In the laboratory, M. fortuitum typically grows after two to five days incubation and appear as small, off-white colonies on a variety of different agars. The organism is typically slender, beaded Gram positive bacilli on Gram stain and positive for acid fast bacilli on a Ziehl-Neelsen or Kinyoun stain. As part of a traditional lab work up, M. fortuitum is arylsulfatase positive and is capable of reducing nitrates. Today a variety of methods, including HPLC, pyrosequencing, sequence analysis and matrix assisted laser desorption ionization time of flight mass spectrometry (MALDI-TOF MS), have become routine identification options. Susceptibility testing of isolates from clinically significant sites should be performed by broth microdilution and includes the following antimicrobials: amikacin, cefoxitin, ciprofloxacin, moxifloxacin, clarithromycin, doxycycline, linezolid, imipenem, meropenem, minocycline, trimethoprim-sulfamethoxazole and tobramycin.

In the case of our patient, it was discovered her pacemaker site was infected and upon further questioning it was discovered she wasn’t able to complete her antibiotic course after device placement due to nausea. A transesophageal echocardiogram showed no evidence of infective endocarditis and she was taken to the operating room for removal of the pacemaker and leads. The site was filled with pus and wound cultures obtained during surgery were consistent with M. fortuitum as well. Repeat blood cultures were negative and she was treated with intravenous amikacin and imipenem as well as oral levofloxacin for an anticipated 6-8 weeks before transitioning to oral therapy.

 

-Debbie Rigney Walley, MD, is a 1st year Anatomic and Clinical Pathology Resident at the University of Mississippi Medical Center.

Stempak

-Lisa Stempak, MD, is an Assistant Professor of Pathology at the University of Mississippi Medical Center in Jackson, MS. She is certified by the American Board of Pathology in Anatomic and Clinical Pathology as well as Medical Microbiology. She is the director of the Microbiology and Serology Laboratories.  Her interests include infectious disease histology, process and quality improvement and resident education.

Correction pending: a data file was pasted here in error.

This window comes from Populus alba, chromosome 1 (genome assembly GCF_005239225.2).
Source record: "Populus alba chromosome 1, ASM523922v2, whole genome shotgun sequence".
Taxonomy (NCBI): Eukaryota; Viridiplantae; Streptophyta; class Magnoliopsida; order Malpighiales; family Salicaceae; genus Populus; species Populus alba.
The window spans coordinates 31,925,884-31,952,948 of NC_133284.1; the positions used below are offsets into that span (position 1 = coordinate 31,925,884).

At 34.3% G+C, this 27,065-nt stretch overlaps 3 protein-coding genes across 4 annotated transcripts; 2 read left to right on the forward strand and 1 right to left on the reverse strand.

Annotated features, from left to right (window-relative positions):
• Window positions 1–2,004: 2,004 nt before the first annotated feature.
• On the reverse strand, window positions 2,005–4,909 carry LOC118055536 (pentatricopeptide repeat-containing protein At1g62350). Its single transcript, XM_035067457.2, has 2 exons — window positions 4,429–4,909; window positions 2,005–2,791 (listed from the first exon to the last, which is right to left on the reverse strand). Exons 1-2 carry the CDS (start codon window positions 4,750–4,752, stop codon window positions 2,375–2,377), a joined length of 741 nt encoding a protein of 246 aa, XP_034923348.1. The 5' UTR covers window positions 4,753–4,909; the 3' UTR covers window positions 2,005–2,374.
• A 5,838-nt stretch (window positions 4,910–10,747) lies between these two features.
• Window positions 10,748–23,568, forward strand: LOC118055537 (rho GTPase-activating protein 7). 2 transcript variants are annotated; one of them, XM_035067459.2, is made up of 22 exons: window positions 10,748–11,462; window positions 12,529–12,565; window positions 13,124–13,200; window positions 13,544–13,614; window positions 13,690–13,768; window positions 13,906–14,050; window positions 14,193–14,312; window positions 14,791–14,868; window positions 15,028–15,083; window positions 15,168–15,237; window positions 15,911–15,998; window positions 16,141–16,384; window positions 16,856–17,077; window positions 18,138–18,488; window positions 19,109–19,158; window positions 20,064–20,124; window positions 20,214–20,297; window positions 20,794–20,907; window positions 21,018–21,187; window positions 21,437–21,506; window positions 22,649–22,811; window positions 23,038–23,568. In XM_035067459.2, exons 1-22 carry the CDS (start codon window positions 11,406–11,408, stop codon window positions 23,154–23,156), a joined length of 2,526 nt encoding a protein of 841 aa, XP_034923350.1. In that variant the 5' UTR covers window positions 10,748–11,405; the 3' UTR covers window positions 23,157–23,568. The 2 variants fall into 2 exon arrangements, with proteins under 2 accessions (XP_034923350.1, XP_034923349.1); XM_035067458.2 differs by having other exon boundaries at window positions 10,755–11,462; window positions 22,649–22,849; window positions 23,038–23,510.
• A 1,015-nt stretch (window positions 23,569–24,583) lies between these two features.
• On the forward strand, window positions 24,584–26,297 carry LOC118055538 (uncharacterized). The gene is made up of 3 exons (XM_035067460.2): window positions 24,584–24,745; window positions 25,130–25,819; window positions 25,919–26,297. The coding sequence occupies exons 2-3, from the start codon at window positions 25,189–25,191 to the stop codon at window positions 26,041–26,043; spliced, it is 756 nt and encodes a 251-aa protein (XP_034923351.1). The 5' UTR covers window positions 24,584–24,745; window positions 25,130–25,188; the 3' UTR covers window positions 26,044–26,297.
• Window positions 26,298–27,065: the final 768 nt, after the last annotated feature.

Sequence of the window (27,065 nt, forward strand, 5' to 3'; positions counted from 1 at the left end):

Microbiology Case Study: A 73 Year Old Man with Back Pain

Case History

A 73 year old man with a history of multiple back surgeries presented with bilateral lower extremity back pain of over greater than one month duration. Prior surgeries included L4/L5 fusion with pedicel screws and a decompression laminectomy one year prior to presentation. Imaging of his spine showed a fluid collection in his lumbar spine and he underwent several tissue biopsies over the course of a month which consistently showed no growth. Despite negative cultures he was treated with doxycycline and levoquin for 30 days. He was transferred to University of Vermont Medical Center (UVMMC) for IR drainage and tissue biopsy of this lumbar abscess as he continued to complain of back pain and had begun to develop bilateral lower extremity weakness. Cultures grow the organism below and close inspection revealed the presence of small feet. The organism was confirmed to be Candida albicans.

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Discussion

Vertebral osteomyelitis due to Candida is rare, however, a review of the literature reveals that most patients have lower thoracic or lumbar spine involvement and over 80% present with >1 month of lower back pain. An elevated white blood cell count is not as sensitive as an elevated erythrocyte sedimentation rate and of all patients, less than a quarter have neurologic signs. Candida albicans was responsible for almost 2/3 of cases and the remaining cases were caused by Candia tropicalis or Candida glabrata.1 Risk factors include IV drug abuse for patients under 25 years old; for elderly patients a central venous catheter, antibiotic use and immunosuppression .1

 

Reference

Miller, D and Mejicano, George. Vertebral Osteomyelitis due to Candida species: Case report and review of the literature. Clinical Infectious Diseases, 2001;33:523-530.

-Agnes Balla, MD is a 3rd year anatomic and clinical pathology resident at the University of Vermont Medical Center.

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-Christi Wojewoda, MD, is the Director of Clinical Microbiology at the University of Vermont Medical Center and an Assistant Professor at the University of Vermont.